Monday, March 7, 2011
Review - Love Cools by W. Edward Blain
Short review: In a sequel of sorts to Passion Play, the Montpelier School for Boys fades into the background, but murder and intrigue still abound.
But who is the plagiarist?
Murder by arson
Full review: Love Cools is a loose sequel to W. Edward Blain's Passion Play (read review) featuring some minor characters from the previous book pushed to the forefront for this story. As I noted in my review of Passion Play, I was a student years ago at Woodberry Forest where Blain teaches, and he was my 6th Form English teacher. The Montpelier School for Boys, a very thinly disguised fictional version of Woodberry, also makes a return appearance, but only as a bit player this time, as the central character in the book finds himself expelled from the school in the first chapter. Despite this, the school looms in the background of the entire story, with a dark lurking presence that colors much of the action that takes place as the fall out from this expulsion drives Richard throughout the novel.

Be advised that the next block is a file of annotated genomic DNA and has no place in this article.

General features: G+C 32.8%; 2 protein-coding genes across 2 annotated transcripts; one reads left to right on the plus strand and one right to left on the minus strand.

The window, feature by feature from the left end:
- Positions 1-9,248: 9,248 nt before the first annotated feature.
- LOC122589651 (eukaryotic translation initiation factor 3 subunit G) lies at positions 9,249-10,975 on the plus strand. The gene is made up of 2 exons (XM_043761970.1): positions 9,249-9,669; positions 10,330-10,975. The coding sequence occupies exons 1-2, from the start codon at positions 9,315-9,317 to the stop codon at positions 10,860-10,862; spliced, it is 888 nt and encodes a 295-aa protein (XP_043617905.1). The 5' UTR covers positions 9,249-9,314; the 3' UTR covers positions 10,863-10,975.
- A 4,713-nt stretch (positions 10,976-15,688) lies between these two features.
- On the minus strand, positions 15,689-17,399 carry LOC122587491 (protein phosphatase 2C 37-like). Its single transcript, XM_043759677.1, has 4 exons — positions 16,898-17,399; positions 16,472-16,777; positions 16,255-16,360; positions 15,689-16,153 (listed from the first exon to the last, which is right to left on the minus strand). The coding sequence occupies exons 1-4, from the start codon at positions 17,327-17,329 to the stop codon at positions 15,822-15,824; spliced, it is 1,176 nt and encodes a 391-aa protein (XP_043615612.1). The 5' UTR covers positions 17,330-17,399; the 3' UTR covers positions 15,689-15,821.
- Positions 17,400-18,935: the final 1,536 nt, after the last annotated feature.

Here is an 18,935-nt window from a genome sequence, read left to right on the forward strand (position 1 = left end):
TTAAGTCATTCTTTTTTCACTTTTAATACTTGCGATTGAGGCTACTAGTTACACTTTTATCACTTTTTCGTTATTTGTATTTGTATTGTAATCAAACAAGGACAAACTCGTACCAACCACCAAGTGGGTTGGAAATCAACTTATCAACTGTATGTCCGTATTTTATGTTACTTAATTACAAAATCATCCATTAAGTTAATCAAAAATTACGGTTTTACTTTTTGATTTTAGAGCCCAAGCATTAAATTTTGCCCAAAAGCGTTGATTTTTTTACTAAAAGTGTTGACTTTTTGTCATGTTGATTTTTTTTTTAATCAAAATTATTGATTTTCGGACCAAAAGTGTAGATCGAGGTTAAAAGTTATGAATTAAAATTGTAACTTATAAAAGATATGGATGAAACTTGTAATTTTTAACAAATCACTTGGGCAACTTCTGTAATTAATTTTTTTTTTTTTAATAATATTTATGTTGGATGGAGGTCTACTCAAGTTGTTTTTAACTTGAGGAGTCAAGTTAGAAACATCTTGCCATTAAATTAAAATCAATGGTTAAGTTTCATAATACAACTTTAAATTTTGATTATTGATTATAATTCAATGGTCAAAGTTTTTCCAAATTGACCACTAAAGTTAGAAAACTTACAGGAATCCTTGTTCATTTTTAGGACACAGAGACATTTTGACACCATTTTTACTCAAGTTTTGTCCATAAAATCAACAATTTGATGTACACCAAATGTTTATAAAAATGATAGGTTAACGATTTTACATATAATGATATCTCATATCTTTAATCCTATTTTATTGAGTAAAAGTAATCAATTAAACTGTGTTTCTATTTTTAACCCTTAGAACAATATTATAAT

Richard Blackburn, established in Passion Play as a prank playing delinquent, takes center stage in this book. As noted before, in the first chapter he is expelled from the Montpelier School for Boys after being found guilty of an honor code violation: Oscar Davidson, one of his teachers, accused him of plagiarizing a story and turning it in as his own work. Although he maintains his innocence, Richard's reputation as a prank player makes his protestations less than credible in the face of Davidson's testimony and the apparently plagiarized story. It seems that at least in part, that the book is intended to call into question the integrity of the Woodberry style honor system by showing how potentially easy it could be to manipulate it. After being expelled from the school, he returns to the fictional town of Rockbridge (which appears to be a fictionalized version of Lexington, Virginia, which is situated in Rockbridge County, and is coincidentally the location of Washington & Lee University where Blain earned his B.A.) and is drawn into a web of family politics. His relationship with his older, more athletic and sexually assured brother Tucker has become strained following a lawnmower accident that nearly permanently crippled Tucker. His relationship with his father has collapsed following what, in Richard's eyes, was his father's unforgivable sin of taking Richard's mother's side against Richard. Finally, Richard's mother, a a soap actress who has recently lost her job, struggles to acclimatize herself to living in a somewhat sleepy Virginia town after years as a working television actress in New York.